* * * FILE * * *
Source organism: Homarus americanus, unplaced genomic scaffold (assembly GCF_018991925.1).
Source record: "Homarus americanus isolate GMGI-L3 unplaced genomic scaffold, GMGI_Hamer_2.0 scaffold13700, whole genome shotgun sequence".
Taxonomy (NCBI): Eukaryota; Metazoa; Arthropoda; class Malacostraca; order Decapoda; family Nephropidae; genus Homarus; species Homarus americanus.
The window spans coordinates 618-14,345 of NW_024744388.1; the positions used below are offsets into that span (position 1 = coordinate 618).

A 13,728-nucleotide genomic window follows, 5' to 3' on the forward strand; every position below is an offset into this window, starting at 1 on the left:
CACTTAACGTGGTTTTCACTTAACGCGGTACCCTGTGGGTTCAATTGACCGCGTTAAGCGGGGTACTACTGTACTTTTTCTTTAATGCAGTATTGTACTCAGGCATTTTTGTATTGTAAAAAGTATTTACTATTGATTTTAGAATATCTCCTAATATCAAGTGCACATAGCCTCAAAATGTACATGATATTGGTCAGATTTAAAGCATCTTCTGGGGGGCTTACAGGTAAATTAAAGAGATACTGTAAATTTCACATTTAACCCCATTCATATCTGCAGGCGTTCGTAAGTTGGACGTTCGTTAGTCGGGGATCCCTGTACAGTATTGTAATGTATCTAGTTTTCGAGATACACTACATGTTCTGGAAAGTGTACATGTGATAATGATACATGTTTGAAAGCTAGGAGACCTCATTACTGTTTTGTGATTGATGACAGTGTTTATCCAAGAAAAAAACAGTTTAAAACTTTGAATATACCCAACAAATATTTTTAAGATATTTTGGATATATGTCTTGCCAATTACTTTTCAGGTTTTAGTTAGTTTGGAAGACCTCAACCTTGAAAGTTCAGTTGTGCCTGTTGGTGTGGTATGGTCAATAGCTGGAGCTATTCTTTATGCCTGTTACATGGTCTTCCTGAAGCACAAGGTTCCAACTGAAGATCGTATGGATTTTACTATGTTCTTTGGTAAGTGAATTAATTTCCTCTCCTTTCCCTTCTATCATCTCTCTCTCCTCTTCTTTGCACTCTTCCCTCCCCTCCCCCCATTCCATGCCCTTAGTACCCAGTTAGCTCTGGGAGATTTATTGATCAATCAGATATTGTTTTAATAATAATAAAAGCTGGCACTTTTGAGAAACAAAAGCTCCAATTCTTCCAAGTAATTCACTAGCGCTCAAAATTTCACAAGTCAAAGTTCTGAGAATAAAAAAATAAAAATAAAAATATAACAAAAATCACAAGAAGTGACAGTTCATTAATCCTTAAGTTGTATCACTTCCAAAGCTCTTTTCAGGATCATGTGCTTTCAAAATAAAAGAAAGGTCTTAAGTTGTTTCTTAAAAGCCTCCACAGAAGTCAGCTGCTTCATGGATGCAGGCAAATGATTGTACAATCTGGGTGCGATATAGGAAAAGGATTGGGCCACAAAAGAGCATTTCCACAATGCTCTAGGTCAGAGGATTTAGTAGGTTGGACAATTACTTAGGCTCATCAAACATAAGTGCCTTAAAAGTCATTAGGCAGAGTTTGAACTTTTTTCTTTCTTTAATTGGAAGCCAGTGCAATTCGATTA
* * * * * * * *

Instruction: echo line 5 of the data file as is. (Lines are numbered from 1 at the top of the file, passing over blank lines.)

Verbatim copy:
A 13,728-nucleotide genomic window follows, 5' to 3' on the forward strand; every position below is an offset into this window, starting at 1 on the left: